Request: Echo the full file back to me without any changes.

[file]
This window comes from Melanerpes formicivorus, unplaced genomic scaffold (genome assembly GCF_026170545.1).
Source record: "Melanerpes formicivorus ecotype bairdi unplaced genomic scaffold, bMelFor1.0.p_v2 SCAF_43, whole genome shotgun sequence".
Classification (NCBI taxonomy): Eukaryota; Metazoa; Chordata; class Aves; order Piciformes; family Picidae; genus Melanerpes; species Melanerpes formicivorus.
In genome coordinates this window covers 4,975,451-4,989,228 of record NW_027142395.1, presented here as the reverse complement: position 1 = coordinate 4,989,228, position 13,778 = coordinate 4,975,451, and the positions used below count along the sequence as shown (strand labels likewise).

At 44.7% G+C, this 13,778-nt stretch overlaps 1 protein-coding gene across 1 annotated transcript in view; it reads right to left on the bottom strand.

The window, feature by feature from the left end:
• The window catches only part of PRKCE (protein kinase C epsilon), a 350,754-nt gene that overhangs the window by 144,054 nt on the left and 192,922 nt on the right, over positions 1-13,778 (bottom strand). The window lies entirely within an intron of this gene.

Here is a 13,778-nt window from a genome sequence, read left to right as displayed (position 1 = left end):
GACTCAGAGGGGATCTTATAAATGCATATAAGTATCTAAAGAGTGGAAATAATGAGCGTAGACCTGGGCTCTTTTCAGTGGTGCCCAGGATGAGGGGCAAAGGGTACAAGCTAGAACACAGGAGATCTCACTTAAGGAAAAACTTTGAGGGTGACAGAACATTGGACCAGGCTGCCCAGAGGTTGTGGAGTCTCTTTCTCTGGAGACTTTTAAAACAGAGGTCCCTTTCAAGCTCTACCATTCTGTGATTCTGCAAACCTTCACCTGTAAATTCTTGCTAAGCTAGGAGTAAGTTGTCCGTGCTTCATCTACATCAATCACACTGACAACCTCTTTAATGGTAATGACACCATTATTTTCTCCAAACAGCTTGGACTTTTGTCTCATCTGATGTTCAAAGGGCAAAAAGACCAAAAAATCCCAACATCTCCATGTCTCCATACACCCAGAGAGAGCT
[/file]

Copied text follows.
This window comes from Melanerpes formicivorus, unplaced genomic scaffold (genome assembly GCF_026170545.1).
Source record: "Melanerpes formicivorus ecotype bairdi unplaced genomic scaffold, bMelFor1.0.p_v2 SCAF_43, whole genome shotgun sequence".
Classification (NCBI taxonomy): Eukaryota; Metazoa; Chordata; class Aves; order Piciformes; family Picidae; genus Melanerpes; species Melanerpes formicivorus.
In genome coordinates this window covers 4,975,451-4,989,228 of record NW_027142395.1, presented here as the reverse complement: position 1 = coordinate 4,989,228, position 13,778 = coordinate 4,975,451, and the positions used below count along the sequence as shown (strand labels likewise).

At 44.7% G+C, this 13,778-nt stretch overlaps 1 protein-coding gene across 1 annotated transcript in view; it reads right to left on the bottom strand.

The window, feature by feature from the left end:
• The window catches only part of PRKCE (protein kinase C epsilon), a 350,754-nt gene that overhangs the window by 144,054 nt on the left and 192,922 nt on the right, over positions 1-13,778 (bottom strand). The window lies entirely within an intron of this gene.

Here is a 13,778-nt window from a genome sequence, read left to right as displayed (position 1 = left end):
GACTCAGAGGGGATCTTATAAATGCATATAAGTATCTAAAGAGTGGAAATAATGAGCGTAGACCTGGGCTCTTTTCAGTGGTGCCCAGGATGAGGGGCAAAGGGTACAAGCTAGAACACAGGAGATCTCACTTAAGGAAAAACTTTGAGGGTGACAGAACATTGGACCAGGCTGCCCAGAGGTTGTGGAGTCTCTTTCTCTGGAGACTTTTAAAACAGAGGTCCCTTTCAAGCTCTACCATTCTGTGATTCTGCAAACCTTCACCTGTAAATTCTTGCTAAGCTAGGAGTAAGTTGTCCGTGCTTCATCTACATCAATCACACTGACAACCTCTTTAATGGTAATGACACCATTATTTTCTCCAAACAGCTTGGACTTTTGTCTCATCTGATGTTCAAAGGGCAAAAAGACCAAAAAATCCCAACATCTCCATGTCTCCATACACCCAGAGAGAGCT